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LSU QB Stephen Rivers To Transfer

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Stephen Rivers, who is 6-foot-7 and wears the No. 17 of his NFL brother Philip Rivers, will transfer from LSU as the Tigers' offense shifts to more spread concepts. Photo by Stacy Revere/Getty Images.
Stephen Rivers, who is 6-foot-7 and wears the No. 17 of his NFL brother Philip Rivers, will transfer from LSU as the Tigers' offense shifts to more spread concepts. Photo by Stacy Revere/Getty Images.

Stephen Rivers, the 6-foot-7 brother of San Diego Chargers quarterback Philip Rivers, is transferring from LSU after three seasons.

Rivers came to the Tigers in 2011 as a touted recruit out of Athens, Ala., and at one point seemed like the most likely candidate to replace Zach Mettenberger. After serving as the backup in 2012, Anthony Jennings passed him last season and was the one to replace Mettenberger after the senior tore his ACL.

Jennings and Brandon Harris, an incoming freshman, both are dual-threat quarterbacks.

"(LSU's offense is) going in a different direction," Rivers' father, Steve Rivers, said, according to The Advocate.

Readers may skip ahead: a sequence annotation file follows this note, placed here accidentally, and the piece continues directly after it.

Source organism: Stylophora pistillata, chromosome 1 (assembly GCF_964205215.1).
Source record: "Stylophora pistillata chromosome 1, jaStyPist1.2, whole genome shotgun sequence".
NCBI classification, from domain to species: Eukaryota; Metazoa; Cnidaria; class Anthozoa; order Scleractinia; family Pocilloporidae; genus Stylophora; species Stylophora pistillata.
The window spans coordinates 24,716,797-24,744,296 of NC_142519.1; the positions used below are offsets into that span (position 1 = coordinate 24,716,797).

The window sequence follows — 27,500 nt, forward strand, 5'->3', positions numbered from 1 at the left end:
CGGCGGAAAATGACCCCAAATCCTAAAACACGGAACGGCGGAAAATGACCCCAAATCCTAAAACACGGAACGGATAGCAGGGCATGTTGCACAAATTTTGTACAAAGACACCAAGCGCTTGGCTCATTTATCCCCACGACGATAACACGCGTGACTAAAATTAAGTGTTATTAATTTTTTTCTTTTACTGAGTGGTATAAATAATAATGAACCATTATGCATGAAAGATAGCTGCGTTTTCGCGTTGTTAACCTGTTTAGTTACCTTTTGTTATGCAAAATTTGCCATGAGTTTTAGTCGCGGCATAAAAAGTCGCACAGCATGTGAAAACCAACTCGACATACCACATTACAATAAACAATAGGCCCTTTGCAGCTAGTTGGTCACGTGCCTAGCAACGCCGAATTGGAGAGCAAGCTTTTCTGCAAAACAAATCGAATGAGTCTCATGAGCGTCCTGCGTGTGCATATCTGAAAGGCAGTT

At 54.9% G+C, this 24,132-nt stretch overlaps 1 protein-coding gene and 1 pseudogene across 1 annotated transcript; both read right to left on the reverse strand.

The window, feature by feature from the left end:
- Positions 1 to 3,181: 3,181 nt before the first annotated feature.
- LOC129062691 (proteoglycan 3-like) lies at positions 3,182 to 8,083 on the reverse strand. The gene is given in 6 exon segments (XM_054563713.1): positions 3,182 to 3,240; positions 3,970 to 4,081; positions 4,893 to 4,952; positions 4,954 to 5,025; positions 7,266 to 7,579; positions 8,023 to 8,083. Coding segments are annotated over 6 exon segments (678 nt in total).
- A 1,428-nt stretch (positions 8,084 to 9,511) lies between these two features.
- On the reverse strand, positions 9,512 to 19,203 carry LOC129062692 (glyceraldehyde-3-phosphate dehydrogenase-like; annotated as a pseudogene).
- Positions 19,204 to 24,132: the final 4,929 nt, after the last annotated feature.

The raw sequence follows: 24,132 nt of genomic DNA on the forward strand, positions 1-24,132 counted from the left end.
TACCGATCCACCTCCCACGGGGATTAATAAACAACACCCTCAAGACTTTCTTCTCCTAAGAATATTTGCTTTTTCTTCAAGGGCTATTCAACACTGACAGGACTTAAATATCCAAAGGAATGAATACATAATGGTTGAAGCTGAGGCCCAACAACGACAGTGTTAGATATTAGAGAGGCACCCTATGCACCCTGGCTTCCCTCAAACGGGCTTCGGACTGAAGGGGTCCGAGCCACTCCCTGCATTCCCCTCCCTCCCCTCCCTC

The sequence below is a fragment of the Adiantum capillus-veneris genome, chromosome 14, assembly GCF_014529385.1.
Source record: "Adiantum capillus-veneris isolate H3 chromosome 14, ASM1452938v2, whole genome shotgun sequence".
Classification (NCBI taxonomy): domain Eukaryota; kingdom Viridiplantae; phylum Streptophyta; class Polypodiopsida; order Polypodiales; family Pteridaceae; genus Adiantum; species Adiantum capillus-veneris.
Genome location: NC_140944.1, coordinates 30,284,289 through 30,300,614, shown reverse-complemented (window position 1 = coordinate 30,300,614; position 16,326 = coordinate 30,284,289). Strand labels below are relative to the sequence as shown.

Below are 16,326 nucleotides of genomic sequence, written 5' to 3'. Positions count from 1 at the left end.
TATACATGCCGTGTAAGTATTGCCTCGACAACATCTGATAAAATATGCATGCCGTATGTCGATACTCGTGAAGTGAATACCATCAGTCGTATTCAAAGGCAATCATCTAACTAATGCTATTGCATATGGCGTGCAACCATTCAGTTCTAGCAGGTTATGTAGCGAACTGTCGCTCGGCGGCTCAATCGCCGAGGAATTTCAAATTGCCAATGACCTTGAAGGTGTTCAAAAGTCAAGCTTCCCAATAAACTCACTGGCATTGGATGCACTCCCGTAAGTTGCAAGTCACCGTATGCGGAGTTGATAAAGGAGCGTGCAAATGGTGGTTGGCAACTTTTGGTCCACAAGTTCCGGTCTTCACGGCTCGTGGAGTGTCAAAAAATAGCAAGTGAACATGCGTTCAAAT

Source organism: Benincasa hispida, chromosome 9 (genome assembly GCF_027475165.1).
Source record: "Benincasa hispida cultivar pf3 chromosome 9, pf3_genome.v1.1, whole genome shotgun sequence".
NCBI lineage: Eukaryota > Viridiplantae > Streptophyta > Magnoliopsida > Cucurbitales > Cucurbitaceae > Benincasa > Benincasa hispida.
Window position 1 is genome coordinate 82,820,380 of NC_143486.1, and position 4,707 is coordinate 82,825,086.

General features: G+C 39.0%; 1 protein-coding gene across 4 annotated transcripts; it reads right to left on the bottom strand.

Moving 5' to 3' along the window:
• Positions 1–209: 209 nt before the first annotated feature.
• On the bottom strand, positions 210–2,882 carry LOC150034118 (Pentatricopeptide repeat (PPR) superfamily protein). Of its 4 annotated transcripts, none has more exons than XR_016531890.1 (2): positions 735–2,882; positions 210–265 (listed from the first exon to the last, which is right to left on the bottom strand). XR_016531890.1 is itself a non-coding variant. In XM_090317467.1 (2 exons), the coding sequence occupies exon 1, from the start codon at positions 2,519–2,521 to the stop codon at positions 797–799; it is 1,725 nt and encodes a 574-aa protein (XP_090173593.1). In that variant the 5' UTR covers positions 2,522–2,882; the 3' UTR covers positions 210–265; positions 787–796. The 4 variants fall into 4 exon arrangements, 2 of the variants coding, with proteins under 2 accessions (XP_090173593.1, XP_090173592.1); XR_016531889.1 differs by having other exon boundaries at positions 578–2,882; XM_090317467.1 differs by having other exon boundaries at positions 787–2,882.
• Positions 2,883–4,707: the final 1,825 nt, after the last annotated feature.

The younger Rivers brother is scheduled to graduate this spring and will have two years of eligibility remaining. He told media he isn't likely to decide on a new school until May.

“There’s an opportunity for me to hopefully play somewhere else,” Rivers said at an impromptu news conference after news broke while he was serving as a student assistant for LSU's sports information department, according to The Advocate. “I’ve had a great three years here, maybe not necessarily gotten on the field as much as I wanted to, but I’ve really enjoyed my time here.”

Rivers, cut from the same cloth as Philip Rivers, is anything but a scrambler. Always respectful and content in sound bytes to the media even upon leaving, it sounds like a mutual breakup.

Offensive coordinator Cam Cameron received accolades from every corner of college football last season for reviving the Tigers' offense, but he's losing a ton of talent, including Jeremy Hill, Odell Beckham Jr. and Jarvis Landry. Apparently the former NFL coach and coordinator's answer is to hop on the bandwagon and institute some spread concepts with a running quarterback.

Rivers, the NFL quarterback enjoyed a record-setting career at N.C. State and was drafted fourth overall in 2004 despite an uncanny delivery and a lack of athleticism. Getting a chance to see the younger brother, who also wears No. 17, play somewhere in college is intriguing, especially considering his pedigree and his talent coming out of high school.